Nutrition and Menu Planning
This course provides an introduction into the science of nutrition and its relationship to food preparation and menu planning. Students will explore foods and their nutrients; the human digestive system; and the role food preparation techniques have in the preservation of nutrients. Students will also explore and plan menus for special diet requirements. 3-0-3
This course introduces students to the three major forms of literary expression: fiction, poetry, and drama. Significant works from each form will be analyzed to reveal creative techniques, how they represent an author’s time, and how they reflect today’s human condition. Prerequisite: WRIT101 or permission of the department.
Writing For Business/Tech
Designed to train the student in effective writing, this course aims to increase the student’s ability to write with unity, coherence, and logic. It provides additional study and practice in writing letters, proposals, manuals, and reports of a business or technical nature as well as in professional and contemporary research methods. Prerequisite: WRIT101 3-0-3
Curriculum - 2nd Year
Third Semester - 15 Credits
Advanced Principles of Cooking
Preparation of meats, fish, shellfish, and poultry utilizing dry and moist heat cooking methods will be emphasized. Topics include basic cutting and trimming of subprimal cuts of beef and pork; disjointing and de-boning of chicken; shellfish pre-preparation; and pre-preparation of foods for the various cooking techniques. Prerequisite: CULA115. 5-2-6
Culinary Arts Internship I
The purpose of the Food Preparation and Services Internship is to provide the student with the opportunity to apply tasks to live situations. Individual internship plans will be developed for each student. Students may select an internship experience from a list of emphasis areas proposed by each site. Prerequisite: CULA115 Co-Requisite: CULA120 1-15-06
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Fourth Semester - 15 Credits
Food preparation with emphasis placed on restaurant operations, menu planning and execution of meals, time management, costing and recipe development for special requests. Critical thinking, communication, leadership and customer service skills are incorporated into this course. 5-2-6 Prerequisite: CULA120.
Culinary Arts Internship II
The purpose of the Food Preparation and Services Internship is to provide the student with the opportunity to apply tasks to live situations. Individual internship plans will be developed for each student. Students may select an internship experience from a list of emphasis areas proposed by each site. Prerequisites: CULA115, CULA120 Co-Requisite: CULA200. 1-15-06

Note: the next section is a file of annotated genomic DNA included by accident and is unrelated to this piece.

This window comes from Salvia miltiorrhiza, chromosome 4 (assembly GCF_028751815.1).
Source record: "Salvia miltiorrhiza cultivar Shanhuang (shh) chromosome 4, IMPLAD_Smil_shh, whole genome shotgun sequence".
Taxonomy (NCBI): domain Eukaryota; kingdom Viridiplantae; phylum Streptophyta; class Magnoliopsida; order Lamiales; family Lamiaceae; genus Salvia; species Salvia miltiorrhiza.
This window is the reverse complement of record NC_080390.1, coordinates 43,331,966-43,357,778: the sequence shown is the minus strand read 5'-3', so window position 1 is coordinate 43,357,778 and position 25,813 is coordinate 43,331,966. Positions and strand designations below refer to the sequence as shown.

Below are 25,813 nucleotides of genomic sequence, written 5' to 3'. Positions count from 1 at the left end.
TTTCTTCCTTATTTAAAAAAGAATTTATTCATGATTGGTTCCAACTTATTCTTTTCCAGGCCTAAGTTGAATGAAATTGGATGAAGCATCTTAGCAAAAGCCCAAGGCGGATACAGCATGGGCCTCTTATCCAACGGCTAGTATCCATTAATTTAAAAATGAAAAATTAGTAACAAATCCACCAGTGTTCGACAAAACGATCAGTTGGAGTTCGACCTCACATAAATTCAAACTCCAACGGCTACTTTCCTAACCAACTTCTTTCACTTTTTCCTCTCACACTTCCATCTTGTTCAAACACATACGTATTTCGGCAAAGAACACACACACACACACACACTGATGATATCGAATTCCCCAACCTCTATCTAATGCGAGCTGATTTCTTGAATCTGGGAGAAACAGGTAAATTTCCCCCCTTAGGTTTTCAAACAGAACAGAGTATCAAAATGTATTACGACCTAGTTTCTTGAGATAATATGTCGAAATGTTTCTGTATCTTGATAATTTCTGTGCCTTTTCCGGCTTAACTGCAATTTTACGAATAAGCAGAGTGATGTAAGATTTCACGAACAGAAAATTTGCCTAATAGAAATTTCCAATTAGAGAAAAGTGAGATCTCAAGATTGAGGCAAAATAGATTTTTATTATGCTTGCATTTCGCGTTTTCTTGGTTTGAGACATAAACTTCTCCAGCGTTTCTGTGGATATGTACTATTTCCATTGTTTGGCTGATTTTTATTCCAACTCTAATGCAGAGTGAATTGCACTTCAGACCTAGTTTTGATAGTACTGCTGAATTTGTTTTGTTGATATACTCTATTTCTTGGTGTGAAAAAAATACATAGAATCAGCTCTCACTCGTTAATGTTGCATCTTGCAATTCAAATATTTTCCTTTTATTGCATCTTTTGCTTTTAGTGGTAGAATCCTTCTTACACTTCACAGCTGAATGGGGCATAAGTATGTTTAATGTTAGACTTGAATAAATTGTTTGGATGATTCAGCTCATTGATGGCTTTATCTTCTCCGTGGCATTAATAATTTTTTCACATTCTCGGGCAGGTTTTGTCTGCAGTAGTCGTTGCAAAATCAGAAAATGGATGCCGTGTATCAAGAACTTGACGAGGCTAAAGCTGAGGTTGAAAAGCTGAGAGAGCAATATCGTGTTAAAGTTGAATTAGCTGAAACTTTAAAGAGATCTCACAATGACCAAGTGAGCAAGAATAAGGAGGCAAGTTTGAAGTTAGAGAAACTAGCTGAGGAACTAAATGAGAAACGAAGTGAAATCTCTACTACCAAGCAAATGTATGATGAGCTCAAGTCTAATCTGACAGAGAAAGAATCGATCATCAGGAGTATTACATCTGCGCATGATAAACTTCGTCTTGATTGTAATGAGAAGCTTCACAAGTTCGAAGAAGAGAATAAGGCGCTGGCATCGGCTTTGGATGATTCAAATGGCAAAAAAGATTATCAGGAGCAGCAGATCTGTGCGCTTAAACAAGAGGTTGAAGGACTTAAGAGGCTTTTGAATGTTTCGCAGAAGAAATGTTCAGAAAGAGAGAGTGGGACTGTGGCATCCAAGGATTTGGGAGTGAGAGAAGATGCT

Select one course from the following (total of 3 credits):
Human Resource Management
This course uses the competitive advantage approach in the study of key human resource management (HRM) practices of recruitment, selection, training, compensation, performance appraisal, and employment law. Focus is on developing an understanding of the managers role in the HRM process and developing an understanding of how HRM practices can be successfully developed and implemented in the context of today's global environment. Prerequisite: BUSM112 3-0-3
This course introduces students to special event planning processes and techniques. Emphasis is on successful planning, organizing, identifying sponsors, marketing, implementing, and evaluating large scale events. 3-0-3
Customer Relationship Management
The course covers the various theories of customer relationship management, customer management techniques, and how to interpret trends in relationship building, including socioeconomic and demographic changes. The course content also includes the elements of and potential impact of an effective two-way communication. 3-0-3
This course explores the challenges and problems of small business operations including business plans and funding, forms and records, financial problems, ordering and inventory, layout of equipment and offices, methods of improving business, and employer employee relations. 3-0-3